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Calif. Drought: Storms Help, Water Supply 'Below Average'

Woranuch Joyce / Capital Public Radio

Several December storms brought snow to the Sierra Nevada. This view is from December 4, 2015 at Donner Memorial State Park in Truckee, Calif.

Woranuch Joyce / Capital Public Radio

Recent recent storms have helped reduce the percentage of California in drought but forecasters say there is a long way to go. And, while a strong El Niño is predicted, it won’t end the historic four-year drought.

The U.S. Drought Monitor released December 10, splits the report between Northern and Southern California. 

The recent rains have brought a slight reduction in extreme drought for one area of northern California, but there were no changes to the drought depiction in southern California.

"The area’s [California] multi-year drought means recovery will likely happen very slowly, and the only improvement made this week was the removal of the D3 [extreme drought] in coastal northwestern California," the report noted.

The drought intensity levels show California remains 97 percent in moderate drought, 92 percent in severe, 69 percent in extreme and nearly 45 percent in exceptional drought.
Storms in November and early December have brought snow to the Sierra Nevada, which allowed many Sierra ski areas to open earlier than planned.
The snow is a "rapid start to the wet/snowy season" for California, Nevada and other parts of the western United States, according to the report issued two weeks ago. 
But the Dec. 10 drought update tempers the impact the series of storms has had on California’s below average water supply after four years of drought.
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El Niño Advisory


In her latest El Niño update, Sacramento National Weather Service Warning Coordination Meteorologist Michelle Mead pointed out that the recent weather pattern is "a welcome change from more recent fall seasons" and a typical fall pattern for northern California.  

"El Niño is still on track to rank among the top three strongest episodes going back to 1950," Mead says.

She says the typical southern jet stream storm track associated with El Niño is expected to "kick in after the New Year."

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While the recent storms help and El Niño may increase heavy precipitation, California’s water supply will need much more to fill major reservoirs, many at record lows in December.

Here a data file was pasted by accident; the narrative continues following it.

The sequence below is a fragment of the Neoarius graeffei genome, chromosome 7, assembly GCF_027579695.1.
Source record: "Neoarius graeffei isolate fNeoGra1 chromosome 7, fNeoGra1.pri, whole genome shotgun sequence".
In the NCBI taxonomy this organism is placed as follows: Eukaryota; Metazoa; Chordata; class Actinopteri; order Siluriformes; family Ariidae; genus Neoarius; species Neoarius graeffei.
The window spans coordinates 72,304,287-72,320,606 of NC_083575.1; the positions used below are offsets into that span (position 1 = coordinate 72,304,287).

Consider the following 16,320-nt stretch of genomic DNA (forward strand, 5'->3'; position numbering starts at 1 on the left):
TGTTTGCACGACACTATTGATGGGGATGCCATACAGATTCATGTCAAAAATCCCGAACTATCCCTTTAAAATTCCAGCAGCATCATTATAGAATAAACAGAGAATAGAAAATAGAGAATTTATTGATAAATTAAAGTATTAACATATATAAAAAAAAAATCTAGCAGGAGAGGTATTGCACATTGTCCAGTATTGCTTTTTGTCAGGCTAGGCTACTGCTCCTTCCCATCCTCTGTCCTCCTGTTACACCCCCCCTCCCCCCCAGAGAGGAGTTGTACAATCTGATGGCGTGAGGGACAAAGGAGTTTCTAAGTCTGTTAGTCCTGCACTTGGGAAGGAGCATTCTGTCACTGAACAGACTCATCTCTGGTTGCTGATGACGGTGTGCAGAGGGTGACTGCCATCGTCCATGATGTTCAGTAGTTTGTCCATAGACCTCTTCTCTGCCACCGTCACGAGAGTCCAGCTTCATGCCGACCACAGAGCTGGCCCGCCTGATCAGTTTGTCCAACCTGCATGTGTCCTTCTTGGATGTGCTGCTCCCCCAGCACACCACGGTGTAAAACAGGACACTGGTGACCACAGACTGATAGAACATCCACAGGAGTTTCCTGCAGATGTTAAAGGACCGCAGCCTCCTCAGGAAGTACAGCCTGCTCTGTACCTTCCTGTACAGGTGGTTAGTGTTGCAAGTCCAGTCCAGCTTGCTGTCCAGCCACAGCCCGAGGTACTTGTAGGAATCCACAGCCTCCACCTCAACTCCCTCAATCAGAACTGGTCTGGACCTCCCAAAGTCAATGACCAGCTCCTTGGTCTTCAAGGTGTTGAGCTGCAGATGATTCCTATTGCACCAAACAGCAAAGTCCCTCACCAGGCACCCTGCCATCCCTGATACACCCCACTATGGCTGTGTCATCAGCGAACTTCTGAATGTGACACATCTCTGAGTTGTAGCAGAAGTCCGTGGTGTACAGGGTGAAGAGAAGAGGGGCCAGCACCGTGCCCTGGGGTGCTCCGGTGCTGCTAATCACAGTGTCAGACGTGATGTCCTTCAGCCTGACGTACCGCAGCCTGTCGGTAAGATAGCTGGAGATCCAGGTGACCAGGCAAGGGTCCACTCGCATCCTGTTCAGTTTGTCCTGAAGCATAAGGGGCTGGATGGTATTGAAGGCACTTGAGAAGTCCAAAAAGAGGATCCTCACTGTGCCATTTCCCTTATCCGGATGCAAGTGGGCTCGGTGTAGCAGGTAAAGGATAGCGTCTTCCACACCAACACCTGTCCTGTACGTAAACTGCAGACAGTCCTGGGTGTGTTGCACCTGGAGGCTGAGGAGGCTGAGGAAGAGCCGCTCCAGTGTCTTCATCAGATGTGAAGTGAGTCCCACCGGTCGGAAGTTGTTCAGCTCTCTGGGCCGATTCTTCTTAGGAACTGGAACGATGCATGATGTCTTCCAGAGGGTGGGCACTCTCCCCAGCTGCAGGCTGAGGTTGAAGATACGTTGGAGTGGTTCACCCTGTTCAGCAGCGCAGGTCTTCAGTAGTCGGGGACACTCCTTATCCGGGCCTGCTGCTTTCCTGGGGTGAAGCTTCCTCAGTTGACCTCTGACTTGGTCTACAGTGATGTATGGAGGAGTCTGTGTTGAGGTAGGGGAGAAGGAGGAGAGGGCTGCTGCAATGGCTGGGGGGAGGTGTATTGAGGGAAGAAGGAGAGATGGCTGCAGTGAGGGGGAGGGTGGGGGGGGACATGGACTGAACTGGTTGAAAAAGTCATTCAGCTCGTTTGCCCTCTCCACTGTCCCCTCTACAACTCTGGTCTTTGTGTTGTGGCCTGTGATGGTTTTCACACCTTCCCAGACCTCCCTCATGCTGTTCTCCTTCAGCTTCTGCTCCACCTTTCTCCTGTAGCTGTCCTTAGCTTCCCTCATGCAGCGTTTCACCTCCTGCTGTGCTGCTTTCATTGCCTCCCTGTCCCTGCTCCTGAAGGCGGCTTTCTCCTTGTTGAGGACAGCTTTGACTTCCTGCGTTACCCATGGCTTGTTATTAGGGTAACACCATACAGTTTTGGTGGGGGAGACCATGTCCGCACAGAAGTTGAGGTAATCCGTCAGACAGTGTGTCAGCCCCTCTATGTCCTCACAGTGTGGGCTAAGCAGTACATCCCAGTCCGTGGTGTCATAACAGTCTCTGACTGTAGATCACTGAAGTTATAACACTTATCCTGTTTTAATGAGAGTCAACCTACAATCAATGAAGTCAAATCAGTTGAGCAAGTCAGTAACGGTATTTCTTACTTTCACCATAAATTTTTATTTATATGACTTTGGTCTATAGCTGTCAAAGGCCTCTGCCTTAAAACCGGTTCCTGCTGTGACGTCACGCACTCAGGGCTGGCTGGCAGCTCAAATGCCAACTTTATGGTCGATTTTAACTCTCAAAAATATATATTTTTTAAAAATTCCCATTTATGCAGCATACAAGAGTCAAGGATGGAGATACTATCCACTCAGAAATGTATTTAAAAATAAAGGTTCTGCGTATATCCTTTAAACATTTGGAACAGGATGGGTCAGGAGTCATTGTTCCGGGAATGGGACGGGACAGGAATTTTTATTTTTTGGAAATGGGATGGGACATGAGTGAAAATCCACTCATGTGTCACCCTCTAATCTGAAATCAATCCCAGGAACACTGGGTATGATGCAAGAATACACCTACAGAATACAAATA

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Drought Improvement Continues In Pacific Northwest 

The biggest improvement in drought conditions in the western U.S. is in the Pacific Northwest, where a series of storms have pummeled Oregon and Washington with record precipitation, bringing flooding, mudslides and power outages over the past week.
"Heavy precipitation pounded the western half of Washington (from the Cascades to the coast) and northwestern Oregon, with more than 20 inches reported in a small part of the latter region near the coast," according to the report.
"Along the western slopes of the Washington Cascades and a larger section of extreme northwestern Oregon, 10 to locally over 15 inches prevailed. More than 5 inches fell on the northern and central Oregon Cascades, along most of the Oregon and extreme northern California coastline, and spotty areas across the Idaho Panhandle." 

But even as the report highlighted the heavy rain, it also noted that snowfall was minimal. 

"An unusually small proportion of the precipitation fell as snow in the Oregon Cascades, reducing the positive impact of the heavy precipitation," the monitor reported. 

"Snowfall was a little more generous in the Washington Cascades, but the mountain chain in both states has less snowpack than normal for this time of year." 


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The Drought Monitor classifications improved by one category throughout northwestern Oregon, south-central Washington and adjacent Oregon, and the Washington Cascades, eliminating abnormal dryness as far southeast as Portland. 

Nearly 91 percent of Oregon is in moderate drought, 88 percent is in severe and nearly 60 percent is in extreme drought. More than 60 percent of Washington is in moderate drought, 48 percent is in severe and nearly 34 percent is in extreme drought. 

"Along the western side of the central Washington Cascades and in coastal northwestern Oregon, precipitation totals are 8 to locally 16 inches above normal," according to the update. "Most of the improved areas recorded a small surplus of precipitation during this period, and are now a few inches above normal for the last 6 months."

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